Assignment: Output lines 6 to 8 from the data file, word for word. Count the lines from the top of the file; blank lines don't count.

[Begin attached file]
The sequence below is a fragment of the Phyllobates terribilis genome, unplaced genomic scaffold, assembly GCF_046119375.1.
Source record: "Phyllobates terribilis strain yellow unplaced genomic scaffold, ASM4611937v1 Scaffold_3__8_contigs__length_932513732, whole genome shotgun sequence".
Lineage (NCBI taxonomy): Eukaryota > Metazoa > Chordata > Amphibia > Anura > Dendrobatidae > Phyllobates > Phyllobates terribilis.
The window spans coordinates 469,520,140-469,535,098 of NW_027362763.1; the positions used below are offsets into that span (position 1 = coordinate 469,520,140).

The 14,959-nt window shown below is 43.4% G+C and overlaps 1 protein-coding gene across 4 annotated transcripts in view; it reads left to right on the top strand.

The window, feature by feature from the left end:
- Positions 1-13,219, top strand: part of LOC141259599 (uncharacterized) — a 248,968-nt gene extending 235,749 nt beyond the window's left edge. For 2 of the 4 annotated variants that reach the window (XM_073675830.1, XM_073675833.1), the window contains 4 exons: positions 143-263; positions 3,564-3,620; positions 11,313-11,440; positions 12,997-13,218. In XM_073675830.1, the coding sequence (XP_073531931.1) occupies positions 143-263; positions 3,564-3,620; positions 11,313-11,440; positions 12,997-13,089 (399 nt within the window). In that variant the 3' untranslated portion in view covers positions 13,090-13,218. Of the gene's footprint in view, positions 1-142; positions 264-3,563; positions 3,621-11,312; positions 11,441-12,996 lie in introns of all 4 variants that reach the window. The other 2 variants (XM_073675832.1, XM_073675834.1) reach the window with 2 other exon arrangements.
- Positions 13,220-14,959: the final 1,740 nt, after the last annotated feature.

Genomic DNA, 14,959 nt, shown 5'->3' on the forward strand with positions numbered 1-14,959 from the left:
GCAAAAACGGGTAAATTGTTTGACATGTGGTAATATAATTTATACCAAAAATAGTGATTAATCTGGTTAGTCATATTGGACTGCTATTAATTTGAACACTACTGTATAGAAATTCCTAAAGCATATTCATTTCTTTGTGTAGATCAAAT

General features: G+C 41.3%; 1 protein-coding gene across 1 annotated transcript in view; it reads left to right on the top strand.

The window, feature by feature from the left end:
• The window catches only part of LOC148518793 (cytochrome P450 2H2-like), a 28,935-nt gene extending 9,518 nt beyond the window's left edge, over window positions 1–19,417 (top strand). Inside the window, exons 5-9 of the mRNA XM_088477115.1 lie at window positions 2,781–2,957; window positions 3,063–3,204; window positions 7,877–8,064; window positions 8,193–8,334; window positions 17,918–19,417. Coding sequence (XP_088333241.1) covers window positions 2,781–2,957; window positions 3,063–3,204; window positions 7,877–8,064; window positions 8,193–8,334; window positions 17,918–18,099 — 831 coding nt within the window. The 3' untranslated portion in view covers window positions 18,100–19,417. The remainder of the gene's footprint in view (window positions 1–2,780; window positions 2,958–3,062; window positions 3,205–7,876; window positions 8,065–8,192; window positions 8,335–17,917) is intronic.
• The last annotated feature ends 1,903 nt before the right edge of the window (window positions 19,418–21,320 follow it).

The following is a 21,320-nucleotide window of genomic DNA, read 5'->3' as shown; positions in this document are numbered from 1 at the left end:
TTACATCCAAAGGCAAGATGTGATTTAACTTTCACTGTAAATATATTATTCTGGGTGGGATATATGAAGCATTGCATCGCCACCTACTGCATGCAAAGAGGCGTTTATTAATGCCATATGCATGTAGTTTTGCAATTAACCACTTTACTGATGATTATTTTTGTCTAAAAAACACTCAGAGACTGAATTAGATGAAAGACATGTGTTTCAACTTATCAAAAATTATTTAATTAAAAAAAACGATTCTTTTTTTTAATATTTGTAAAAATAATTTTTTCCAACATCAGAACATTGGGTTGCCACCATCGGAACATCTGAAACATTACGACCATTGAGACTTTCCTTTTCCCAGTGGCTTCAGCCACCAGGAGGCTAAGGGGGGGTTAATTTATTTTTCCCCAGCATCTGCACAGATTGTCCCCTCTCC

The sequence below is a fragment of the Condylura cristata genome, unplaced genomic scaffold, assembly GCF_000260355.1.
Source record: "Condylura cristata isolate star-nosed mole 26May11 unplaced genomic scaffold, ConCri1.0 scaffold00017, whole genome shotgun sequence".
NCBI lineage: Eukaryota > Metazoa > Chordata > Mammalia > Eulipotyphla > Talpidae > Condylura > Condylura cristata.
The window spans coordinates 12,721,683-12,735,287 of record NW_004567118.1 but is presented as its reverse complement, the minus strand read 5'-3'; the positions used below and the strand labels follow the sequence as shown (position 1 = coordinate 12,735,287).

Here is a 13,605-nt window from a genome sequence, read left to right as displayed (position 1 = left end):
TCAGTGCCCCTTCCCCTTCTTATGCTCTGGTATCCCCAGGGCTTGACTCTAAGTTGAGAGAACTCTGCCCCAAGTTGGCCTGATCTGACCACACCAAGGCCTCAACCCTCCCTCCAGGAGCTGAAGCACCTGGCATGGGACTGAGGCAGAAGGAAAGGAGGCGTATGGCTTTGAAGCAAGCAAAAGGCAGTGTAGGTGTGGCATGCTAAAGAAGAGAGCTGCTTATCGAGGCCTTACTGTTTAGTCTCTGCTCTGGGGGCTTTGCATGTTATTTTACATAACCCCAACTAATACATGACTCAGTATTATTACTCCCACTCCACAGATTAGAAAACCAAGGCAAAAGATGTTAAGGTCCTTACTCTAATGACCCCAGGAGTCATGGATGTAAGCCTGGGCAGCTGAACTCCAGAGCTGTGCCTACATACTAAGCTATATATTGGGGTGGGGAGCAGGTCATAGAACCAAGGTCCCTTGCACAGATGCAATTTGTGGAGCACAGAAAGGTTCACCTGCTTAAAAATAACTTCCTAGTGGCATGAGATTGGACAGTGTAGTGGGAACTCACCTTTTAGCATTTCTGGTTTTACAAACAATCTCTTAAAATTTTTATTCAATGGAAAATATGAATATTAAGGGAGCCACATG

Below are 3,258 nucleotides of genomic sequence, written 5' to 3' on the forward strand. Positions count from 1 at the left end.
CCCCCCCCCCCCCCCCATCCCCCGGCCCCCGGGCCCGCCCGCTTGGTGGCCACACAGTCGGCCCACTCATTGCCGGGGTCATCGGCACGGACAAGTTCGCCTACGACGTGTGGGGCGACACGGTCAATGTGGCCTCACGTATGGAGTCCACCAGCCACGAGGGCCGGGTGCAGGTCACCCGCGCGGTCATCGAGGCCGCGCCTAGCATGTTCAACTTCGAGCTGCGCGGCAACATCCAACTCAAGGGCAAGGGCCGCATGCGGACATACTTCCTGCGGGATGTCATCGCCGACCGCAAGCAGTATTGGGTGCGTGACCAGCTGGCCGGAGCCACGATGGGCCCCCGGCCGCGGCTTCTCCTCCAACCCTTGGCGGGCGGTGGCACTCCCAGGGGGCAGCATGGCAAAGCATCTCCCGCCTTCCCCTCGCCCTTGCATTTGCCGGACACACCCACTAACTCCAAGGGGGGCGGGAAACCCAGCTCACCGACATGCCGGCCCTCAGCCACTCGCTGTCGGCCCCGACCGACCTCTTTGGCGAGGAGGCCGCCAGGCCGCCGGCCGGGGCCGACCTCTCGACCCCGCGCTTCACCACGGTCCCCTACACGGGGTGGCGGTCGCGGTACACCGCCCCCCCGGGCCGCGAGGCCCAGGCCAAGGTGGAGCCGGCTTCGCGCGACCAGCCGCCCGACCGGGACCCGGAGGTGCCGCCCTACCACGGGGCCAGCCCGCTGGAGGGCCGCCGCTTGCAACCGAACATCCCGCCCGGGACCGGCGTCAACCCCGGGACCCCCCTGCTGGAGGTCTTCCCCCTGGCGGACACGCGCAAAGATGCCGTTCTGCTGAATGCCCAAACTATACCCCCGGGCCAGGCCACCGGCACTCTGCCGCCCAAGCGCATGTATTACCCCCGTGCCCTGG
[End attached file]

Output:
The window, feature by feature from the left end:
- Positions 1-13,219, top strand: part of LOC141259599 (uncharacterized) — a 248,968-nt gene extending 235,749 nt beyond the window's left edge. For 2 of the 4 annotated variants that reach the window (XM_073675830.1, XM_073675833.1), the window contains 4 exons: positions 143-263; positions 3,564-3,620; positions 11,313-11,440; positions 12,997-13,218. In XM_073675830.1, the coding sequence (XP_073531931.1) occupies positions 143-263; positions 3,564-3,620; positions 11,313-11,440; positions 12,997-13,089 (399 nt within the window). In that variant the 3' untranslated portion in view covers positions 13,090-13,218. Of the gene's footprint in view, positions 1-142; positions 264-3,563; positions 3,621-11,312; positions 11,441-12,996 lie in introns of all 4 variants that reach the window. The other 2 variants (XM_073675832.1, XM_073675834.1) reach the window with 2 other exon arrangements.
- Positions 13,220-14,959: the final 1,740 nt, after the last annotated feature.